This month celebrates the 30th anniversary of North Shore Gardener. Thirty years have gone by in a flash; now we’re dealing with a few changes. We have genetically modified seeds and grafted tomato plants. In the garden, we have seen sweet corn developed that can grow in containers on the patio, and plants that bloom and then bloom again, such as lilies and iris and hydrangeas.
And some things remain the same. We’re still growing the old favorites because they grow best in the Northeast. I still get many of the same questions about bulbs, tomatoes and geraniums, and lots of questions about pests. We’ve all got them, but how do we deal with them? Now we’re using safer insecticides instead of poisons, and our children and pets are healthier.
We still plant geraniums at Memorial Day and tulips in the fall, but we’re getting more adventurous indoors, growing orchids and other tropical plants on the windowsill. We still move the houseplants out in June for a brief holiday in the sun and take them back in September.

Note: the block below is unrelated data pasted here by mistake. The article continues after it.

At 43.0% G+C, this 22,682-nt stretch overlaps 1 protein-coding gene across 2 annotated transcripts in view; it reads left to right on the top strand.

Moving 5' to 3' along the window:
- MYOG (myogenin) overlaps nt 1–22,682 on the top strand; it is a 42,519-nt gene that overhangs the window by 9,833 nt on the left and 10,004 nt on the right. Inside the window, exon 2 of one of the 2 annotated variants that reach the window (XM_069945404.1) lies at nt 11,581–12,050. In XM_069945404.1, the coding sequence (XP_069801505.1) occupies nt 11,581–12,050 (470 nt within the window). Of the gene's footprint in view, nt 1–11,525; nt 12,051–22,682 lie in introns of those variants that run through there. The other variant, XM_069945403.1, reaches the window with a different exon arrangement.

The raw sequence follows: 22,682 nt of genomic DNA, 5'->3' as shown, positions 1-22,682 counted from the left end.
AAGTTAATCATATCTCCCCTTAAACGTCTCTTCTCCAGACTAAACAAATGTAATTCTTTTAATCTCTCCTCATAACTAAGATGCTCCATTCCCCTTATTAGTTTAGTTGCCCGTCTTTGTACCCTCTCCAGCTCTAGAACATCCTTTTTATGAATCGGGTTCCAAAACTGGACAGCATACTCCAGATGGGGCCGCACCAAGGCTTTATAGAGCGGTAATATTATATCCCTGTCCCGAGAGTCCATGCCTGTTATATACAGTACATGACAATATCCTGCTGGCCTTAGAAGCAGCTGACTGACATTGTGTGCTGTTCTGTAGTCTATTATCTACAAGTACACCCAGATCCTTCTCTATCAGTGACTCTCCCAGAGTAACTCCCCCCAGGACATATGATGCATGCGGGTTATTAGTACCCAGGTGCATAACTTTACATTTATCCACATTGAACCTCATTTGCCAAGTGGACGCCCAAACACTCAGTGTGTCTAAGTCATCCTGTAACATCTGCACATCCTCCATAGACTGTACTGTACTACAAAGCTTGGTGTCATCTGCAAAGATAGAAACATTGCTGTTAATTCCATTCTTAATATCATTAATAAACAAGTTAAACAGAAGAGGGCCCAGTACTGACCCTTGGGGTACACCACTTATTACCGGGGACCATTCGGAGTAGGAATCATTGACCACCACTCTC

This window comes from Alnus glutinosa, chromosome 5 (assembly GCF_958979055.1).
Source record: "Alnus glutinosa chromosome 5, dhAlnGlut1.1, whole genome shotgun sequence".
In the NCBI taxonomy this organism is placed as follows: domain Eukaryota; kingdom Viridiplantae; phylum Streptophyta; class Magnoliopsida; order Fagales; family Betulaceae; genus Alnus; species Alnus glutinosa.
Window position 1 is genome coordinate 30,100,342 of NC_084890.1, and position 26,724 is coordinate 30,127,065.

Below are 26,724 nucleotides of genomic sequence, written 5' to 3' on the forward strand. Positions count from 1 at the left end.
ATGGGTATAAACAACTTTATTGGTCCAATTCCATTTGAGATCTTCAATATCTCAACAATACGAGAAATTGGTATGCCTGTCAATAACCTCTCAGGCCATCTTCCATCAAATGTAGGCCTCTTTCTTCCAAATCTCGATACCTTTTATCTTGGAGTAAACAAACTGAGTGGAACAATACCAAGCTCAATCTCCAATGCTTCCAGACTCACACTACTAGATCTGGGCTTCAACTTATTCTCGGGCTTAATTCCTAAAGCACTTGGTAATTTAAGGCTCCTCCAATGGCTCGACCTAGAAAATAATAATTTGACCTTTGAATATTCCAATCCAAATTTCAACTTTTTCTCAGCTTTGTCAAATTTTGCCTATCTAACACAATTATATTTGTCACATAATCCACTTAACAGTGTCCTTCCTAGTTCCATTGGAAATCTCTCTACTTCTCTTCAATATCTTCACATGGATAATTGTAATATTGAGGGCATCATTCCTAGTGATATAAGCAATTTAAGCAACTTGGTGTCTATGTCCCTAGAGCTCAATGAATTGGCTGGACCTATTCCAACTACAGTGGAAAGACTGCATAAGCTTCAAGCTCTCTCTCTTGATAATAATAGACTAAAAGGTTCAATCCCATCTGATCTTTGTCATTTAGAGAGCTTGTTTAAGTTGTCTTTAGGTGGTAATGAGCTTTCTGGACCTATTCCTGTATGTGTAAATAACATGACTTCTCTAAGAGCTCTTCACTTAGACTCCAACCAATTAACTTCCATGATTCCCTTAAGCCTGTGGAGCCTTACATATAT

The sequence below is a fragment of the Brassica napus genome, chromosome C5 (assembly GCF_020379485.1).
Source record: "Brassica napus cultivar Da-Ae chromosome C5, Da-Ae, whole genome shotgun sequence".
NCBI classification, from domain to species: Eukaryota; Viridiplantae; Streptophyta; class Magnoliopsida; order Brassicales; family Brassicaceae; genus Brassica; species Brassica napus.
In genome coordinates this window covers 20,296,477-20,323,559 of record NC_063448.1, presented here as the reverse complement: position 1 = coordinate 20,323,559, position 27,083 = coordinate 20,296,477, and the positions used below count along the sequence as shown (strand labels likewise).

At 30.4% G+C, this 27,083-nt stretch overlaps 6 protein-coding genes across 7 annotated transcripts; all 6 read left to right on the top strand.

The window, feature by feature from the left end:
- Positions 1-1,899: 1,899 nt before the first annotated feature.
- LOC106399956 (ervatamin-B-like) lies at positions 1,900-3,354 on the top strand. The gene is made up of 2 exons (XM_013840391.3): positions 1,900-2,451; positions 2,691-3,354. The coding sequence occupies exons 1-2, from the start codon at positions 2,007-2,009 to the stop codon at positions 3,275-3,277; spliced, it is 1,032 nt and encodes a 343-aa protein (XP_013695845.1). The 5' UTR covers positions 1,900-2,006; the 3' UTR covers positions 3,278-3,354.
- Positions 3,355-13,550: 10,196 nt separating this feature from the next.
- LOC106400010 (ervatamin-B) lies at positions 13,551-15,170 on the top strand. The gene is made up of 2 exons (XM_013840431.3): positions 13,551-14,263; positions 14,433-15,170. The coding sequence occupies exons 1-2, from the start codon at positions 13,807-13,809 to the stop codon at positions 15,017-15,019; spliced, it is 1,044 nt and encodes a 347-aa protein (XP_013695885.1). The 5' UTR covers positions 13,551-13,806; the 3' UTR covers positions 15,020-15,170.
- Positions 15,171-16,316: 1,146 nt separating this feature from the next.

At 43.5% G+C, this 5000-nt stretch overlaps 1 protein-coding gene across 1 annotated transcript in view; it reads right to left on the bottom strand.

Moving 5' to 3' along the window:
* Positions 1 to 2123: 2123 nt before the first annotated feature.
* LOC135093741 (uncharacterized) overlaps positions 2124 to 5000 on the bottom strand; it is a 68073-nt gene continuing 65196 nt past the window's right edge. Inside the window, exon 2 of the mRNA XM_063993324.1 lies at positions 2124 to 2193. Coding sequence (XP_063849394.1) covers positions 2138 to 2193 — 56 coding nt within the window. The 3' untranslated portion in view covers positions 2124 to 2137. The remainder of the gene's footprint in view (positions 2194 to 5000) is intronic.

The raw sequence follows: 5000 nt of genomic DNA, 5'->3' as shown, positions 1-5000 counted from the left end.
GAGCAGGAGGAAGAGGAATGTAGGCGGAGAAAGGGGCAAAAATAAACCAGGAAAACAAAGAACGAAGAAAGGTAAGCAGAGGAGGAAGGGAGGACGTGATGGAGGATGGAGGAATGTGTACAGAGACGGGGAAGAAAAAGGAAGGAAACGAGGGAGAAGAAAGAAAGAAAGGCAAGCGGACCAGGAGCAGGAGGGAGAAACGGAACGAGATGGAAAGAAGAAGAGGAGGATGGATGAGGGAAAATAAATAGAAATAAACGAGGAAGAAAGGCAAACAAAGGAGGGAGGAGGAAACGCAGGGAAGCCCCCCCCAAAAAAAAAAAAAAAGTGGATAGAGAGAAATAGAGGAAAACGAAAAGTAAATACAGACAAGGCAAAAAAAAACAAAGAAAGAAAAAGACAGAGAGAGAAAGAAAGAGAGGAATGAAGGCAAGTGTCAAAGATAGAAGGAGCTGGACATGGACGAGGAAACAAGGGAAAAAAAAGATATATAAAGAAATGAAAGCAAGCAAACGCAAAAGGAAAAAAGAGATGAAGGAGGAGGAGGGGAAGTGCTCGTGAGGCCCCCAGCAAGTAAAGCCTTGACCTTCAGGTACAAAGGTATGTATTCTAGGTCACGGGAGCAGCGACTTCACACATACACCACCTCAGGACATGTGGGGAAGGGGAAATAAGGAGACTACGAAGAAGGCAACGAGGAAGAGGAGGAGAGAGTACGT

Contact with my readers means so much. I don’t have all the answers to your gardening questions, but boy, do I have a network of resources built over the past 30 years. I thank you for reading.
Q: I always started my own seeds until three years ago when I bought a few mass commercial tomato plants with tomatoes on the stem, hoping for earlier crops. These seem to have infected all of my tomatoes. The plants start well, but at 3 or 4 feet they start getting yellow leaves, which die, beginning low on the plant and moving up. I get tomatoes, but the plants look terrible. Now each year, even though I dispose of all vines in the trash, the blight seems to be in the soil, even when I move my plants to a new spot each year. Are we New England farmers always going to have blight now?